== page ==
The United States has the highest worker productivity on the planet. That is, the average American laborer will produce more widgets, or process more paperwork, or cook more burgers, or design more aircraft than their equivalents elsewhere.
How does an author measure his or her productivity? One way, of course, would be to point to the number of books written, or the number of articles generated, or the number of short stories or movie scripts that have your byline.
But more often, if writers are talking amongst themselves, or neophytes are seeking insights from their already published brethren, the question come down to the practical: what happens on a given work day? How many hours per week does an author write? And how does that translate into written documents? That is, what is considered normal in the writing world when it comes to daily page count, or word count?
Most authors, if they are full time, have a normal work day, like anyone else who works in an office. Although one can make one’s own hours, a schedule and rhythm is very helpful if you want to be a real writer and not just a hobbyist. Real writers, as the saying goes, write. More than that, they develop a certain amount of self-discipline. If you don’t have self-discipline, your chances of ever being successful are slim and none—even more slim and none than your chances from working hard and regularly.
So, for myself, I work five days a week, for about eight hours every day, usually nine to five, with time off for lunch. On occasion—like the time I had to write two books in about four months—I wind up working far longer hours and my weekends become virtually indistinguishable from the rest of the week. During those sorts of marathon sessions, I forget what color the sun is and my children see me so seldom that they wonder “who is that strange hobo I just saw in the kitchen getting another cup of coffee?”
But, during the vast majority of my year, I am writing only forty hours per week. For almost a year, I was finding it very difficult to focus and accomplish anything during those hours, as my dysthymia was getting worse. But following diagnosis and the proper medication, my ability to concentrate has returned—and thus my productivity has gone back to where I expect it to be.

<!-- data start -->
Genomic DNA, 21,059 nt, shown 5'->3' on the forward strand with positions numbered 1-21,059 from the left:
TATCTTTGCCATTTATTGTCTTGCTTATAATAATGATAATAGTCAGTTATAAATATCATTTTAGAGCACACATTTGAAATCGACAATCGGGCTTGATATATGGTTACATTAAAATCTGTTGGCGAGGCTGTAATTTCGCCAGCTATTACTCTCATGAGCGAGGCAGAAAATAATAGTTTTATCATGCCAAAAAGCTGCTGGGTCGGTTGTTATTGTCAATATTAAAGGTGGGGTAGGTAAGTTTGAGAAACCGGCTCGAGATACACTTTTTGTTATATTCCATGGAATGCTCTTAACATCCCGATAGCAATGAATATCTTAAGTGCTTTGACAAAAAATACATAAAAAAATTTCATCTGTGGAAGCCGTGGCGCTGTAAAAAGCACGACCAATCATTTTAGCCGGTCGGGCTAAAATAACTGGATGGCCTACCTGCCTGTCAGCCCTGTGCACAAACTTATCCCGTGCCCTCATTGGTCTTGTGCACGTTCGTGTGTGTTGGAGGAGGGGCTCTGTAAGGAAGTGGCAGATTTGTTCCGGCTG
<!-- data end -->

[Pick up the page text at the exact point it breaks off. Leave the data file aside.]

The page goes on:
Some authors merely set for themselves the goal of spending a set number of hours each day sitting in front of their computer. Others set for themselves word counts. For instance, the science fiction author John Scalzi tries to write a minimum of 2000 words per day. He has an amusing posting on his blog, Whatever, where he explains how his mind works in this regard. If he writes less than a 1000 words, he tells himself that he is a toad who doesn’t deserve to eat. If he reaches his minimum goal of 2000, then he pats himself on the back and eats a donut. 3000 words, he’s on fire. 4000 words, he’s in danger of blowing a brain lobe. At 5000 words he’s reduced to a babbling idiot. He posted that the most words he ever did in a day was 14,000 and that he had to sleep for three days afterwards. I think the most I’ve ever written in a day is around 10,000 words. Most of the time I’m producing half that.
For myself, I prefer to set page count goals. I’m currently working on three novels, a new science fiction novel with the working title, Cold and an old novel, Hacker’s Apprentice, that needed heavy rewriting, and a newer novel that I’m rewriting and needed some additions with the working title Bent Anvil. For the last month I’ve been maintaining a pace of at least thirty pages per day—ten pages in each book—five days per week (for the books I’m rewriting, I often cover many more pages than that). I now estimate, barring any life crises, that I’ll finish those books to a level I can let someone read around the end of summer.
For some authors, that sort of schedule would seem nightmarish. For others, they’d wonder how it is I can be such a lazy goof-off. Isaac Asimov, the late science fiction author, worked upwards of ten hours a day—and he worked seven days a week. Consequently, he authored about 500 books in his lifetime, not counting all the short stories and magazine articles that he also wrote. Romance novelist Barbara Cartland holds the Guinness World Record for the most novels written in a single year: in 1983 she produced 23 of them! I’m a complete slacker–or to use Scalzi’s word, “toad”–compared to that.
And I have no desire to try to emulate that sort of productivity. I like to write well enough—it’s a wonderful job. But it’s still a job and frankly, it’s not the only thing I like or want to do any more than ditch diggers enjoy working more than 40 hours a week.